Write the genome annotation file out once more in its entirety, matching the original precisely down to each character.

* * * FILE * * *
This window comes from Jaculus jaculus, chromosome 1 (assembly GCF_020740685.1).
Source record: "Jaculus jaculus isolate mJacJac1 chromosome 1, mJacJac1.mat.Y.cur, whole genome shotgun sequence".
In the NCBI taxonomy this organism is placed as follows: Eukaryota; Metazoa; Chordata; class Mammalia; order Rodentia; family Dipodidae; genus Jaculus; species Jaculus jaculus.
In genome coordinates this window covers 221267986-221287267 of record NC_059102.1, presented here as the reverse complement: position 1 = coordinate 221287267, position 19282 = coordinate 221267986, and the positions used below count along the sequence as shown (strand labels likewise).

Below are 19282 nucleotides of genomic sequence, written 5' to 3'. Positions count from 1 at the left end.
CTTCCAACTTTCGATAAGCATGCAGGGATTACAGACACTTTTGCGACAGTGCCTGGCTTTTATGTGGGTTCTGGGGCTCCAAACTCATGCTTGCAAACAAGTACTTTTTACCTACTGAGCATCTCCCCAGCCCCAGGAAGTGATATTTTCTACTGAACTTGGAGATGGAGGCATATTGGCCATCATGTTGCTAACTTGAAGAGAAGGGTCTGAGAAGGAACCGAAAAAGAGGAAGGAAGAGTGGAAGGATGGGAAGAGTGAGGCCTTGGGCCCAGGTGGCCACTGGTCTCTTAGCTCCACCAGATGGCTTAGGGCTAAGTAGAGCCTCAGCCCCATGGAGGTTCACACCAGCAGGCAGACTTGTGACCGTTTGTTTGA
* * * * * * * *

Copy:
This window comes from Jaculus jaculus, chromosome 1 (assembly GCF_020740685.1).
Source record: "Jaculus jaculus isolate mJacJac1 chromosome 1, mJacJac1.mat.Y.cur, whole genome shotgun sequence".
In the NCBI taxonomy this organism is placed as follows: Eukaryota; Metazoa; Chordata; class Mammalia; order Rodentia; family Dipodidae; genus Jaculus; species Jaculus jaculus.
In genome coordinates this window covers 221267986-221287267 of record NC_059102.1, presented here as the reverse complement: position 1 = coordinate 221287267, position 19282 = coordinate 221267986, and the positions used below count along the sequence as shown (strand labels likewise).

Below are 19282 nucleotides of genomic sequence, written 5' to 3'. Positions count from 1 at the left end.
CTTCCAACTTTCGATAAGCATGCAGGGATTACAGACACTTTTGCGACAGTGCCTGGCTTTTATGTGGGTTCTGGGGCTCCAAACTCATGCTTGCAAACAAGTACTTTTTACCTACTGAGCATCTCCCCAGCCCCAGGAAGTGATATTTTCTACTGAACTTGGAGATGGAGGCATATTGGCCATCATGTTGCTAACTTGAAGAGAAGGGTCTGAGAAGGAACCGAAAAAGAGGAAGGAAGAGTGGAAGGATGGGAAGAGTGAGGCCTTGGGCCCAGGTGGCCACTGGTCTCTTAGCTCCACCAGATGGCTTAGGGCTAAGTAGAGCCTCAGCCCCATGGAGGTTCACACCAGCAGGCAGACTTGTGACCGTTTGTTTGA